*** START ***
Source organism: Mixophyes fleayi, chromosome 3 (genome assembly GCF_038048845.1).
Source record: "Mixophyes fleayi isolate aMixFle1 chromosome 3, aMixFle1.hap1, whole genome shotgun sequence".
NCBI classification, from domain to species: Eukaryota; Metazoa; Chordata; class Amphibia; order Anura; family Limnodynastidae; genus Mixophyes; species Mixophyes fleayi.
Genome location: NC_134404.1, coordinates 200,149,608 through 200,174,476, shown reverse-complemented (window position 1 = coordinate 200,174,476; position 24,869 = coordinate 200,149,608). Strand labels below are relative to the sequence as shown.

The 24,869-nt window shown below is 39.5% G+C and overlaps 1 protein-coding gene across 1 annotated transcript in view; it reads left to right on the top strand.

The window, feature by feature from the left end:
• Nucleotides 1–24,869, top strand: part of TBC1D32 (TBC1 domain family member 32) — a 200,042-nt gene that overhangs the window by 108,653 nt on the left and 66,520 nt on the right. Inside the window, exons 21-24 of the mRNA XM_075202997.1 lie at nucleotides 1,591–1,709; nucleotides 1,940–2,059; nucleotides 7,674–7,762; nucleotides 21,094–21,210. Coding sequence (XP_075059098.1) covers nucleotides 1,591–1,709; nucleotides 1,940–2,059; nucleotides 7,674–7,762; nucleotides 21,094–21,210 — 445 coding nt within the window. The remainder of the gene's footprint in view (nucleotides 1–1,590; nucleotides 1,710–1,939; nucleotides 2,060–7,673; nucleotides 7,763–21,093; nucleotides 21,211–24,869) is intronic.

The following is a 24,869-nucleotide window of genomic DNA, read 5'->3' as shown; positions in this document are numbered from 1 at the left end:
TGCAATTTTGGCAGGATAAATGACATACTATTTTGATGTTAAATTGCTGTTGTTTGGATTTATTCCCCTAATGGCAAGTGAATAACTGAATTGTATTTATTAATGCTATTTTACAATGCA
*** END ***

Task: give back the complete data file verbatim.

Source organism: Mixophyes fleayi, chromosome 3 (genome assembly GCF_038048845.1).
Source record: "Mixophyes fleayi isolate aMixFle1 chromosome 3, aMixFle1.hap1, whole genome shotgun sequence".
NCBI classification, from domain to species: Eukaryota; Metazoa; Chordata; class Amphibia; order Anura; family Limnodynastidae; genus Mixophyes; species Mixophyes fleayi.
Genome location: NC_134404.1, coordinates 200,149,608 through 200,174,476, shown reverse-complemented (window position 1 = coordinate 200,174,476; position 24,869 = coordinate 200,149,608). Strand labels below are relative to the sequence as shown.

The 24,869-nt window shown below is 39.5% G+C and overlaps 1 protein-coding gene across 1 annotated transcript in view; it reads left to right on the top strand.

The window, feature by feature from the left end:
• Nucleotides 1–24,869, top strand: part of TBC1D32 (TBC1 domain family member 32) — a 200,042-nt gene that overhangs the window by 108,653 nt on the left and 66,520 nt on the right. Inside the window, exons 21-24 of the mRNA XM_075202997.1 lie at nucleotides 1,591–1,709; nucleotides 1,940–2,059; nucleotides 7,674–7,762; nucleotides 21,094–21,210. Coding sequence (XP_075059098.1) covers nucleotides 1,591–1,709; nucleotides 1,940–2,059; nucleotides 7,674–7,762; nucleotides 21,094–21,210 — 445 coding nt within the window. The remainder of the gene's footprint in view (nucleotides 1–1,590; nucleotides 1,710–1,939; nucleotides 2,060–7,673; nucleotides 7,763–21,093; nucleotides 21,211–24,869) is intronic.

The following is a 24,869-nucleotide window of genomic DNA, read 5'->3' as shown; positions in this document are numbered from 1 at the left end:
TGCAATTTTGGCAGGATAAATGACATACTATTTTGATGTTAAATTGCTGTTGTTTGGATTTATTCCCCTAATGGCAAGTGAATAACTGAATTGTATTTATTAATGCTATTTTACAATGCA